Dylan Baldi: I would have been 18, so that was one of the first songs I ever made, basically. I went back recently and listened through—Turning On was the first Cloud Nothings album, and we just reissued it. I went back and listened to it because I kind of forgot about it, but that one has most of the hallmarks of what I feel like I started doing with music and songs as I kind of progressed in terms of being a songwriter. There’s lots of natural dynamics and a little more space and room to hear individual parts of things rather than, like…a lot of the songs on that record sound like one big guitar playing a lot of things. That one really has the kind of natural build into a big climax at the end, and I think it’s different from the other songs on the record in that way and shows a little of what Cloud Nothings to come would be like.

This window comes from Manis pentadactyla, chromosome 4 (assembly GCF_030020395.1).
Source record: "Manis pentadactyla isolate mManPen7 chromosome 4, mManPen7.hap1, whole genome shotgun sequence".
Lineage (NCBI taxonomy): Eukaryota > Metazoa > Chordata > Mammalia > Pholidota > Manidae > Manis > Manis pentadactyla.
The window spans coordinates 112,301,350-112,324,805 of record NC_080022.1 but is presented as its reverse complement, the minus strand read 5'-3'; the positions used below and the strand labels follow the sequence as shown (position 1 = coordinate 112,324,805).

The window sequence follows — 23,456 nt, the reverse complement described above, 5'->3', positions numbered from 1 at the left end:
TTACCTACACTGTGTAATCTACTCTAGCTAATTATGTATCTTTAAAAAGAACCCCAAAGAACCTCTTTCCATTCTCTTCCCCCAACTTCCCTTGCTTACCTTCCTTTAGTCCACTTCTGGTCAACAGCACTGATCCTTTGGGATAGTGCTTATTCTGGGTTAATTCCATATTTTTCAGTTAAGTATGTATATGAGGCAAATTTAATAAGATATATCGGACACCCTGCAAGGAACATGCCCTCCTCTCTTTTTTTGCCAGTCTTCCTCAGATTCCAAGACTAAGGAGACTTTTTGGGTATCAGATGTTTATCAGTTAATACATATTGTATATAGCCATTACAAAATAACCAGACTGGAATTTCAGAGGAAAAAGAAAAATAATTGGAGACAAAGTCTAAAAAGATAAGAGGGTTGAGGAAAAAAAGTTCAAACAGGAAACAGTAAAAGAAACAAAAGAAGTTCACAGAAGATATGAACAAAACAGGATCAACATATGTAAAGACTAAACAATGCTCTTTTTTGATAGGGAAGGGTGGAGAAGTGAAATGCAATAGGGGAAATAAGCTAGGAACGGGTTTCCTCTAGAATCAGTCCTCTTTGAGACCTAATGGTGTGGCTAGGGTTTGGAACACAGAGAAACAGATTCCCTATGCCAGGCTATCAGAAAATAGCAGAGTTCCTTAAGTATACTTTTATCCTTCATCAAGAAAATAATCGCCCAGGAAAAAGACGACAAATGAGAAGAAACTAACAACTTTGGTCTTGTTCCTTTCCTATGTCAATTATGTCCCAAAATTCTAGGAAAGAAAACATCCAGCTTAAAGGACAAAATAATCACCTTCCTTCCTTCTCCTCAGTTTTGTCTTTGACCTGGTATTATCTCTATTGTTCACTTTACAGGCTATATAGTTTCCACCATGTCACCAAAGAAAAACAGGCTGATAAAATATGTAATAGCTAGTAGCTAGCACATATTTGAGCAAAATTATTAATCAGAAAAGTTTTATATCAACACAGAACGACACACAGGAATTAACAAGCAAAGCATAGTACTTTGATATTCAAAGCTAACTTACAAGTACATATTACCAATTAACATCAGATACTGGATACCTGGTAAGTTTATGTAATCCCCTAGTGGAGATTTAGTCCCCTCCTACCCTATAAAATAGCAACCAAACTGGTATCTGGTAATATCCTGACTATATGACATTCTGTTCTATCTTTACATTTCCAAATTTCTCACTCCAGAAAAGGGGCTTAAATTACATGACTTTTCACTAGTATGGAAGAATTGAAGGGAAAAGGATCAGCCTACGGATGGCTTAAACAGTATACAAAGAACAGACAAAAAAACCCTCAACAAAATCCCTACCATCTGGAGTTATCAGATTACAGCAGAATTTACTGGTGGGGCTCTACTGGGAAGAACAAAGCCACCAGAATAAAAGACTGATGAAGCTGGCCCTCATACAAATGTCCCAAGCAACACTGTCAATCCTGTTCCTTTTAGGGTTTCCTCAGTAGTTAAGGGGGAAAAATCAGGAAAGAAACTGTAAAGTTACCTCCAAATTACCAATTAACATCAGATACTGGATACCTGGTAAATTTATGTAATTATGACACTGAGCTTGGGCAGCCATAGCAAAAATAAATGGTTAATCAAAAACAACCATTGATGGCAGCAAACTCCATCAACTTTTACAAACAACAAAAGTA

Treble: When was the last time you played this, or really anything from Turning On, live?

DB: Not for a long time. Probably the last time we played any of these songs was around 2012. After we played all the songs from Attack on Nothing we’d come out and do “Hey Cool Kid” as an encore or something. Because we had no other songs. (Laughs) After we had a couple more records we stopped playing that stuff live, because it feels very… immature is the wrong word, but there’s a level of depth in the songs that came out after that, so to put those older songs in the set would take away from the flow of it all.

“Understand At All”

From Cloud Nothings (2011; Wichita/Carpark)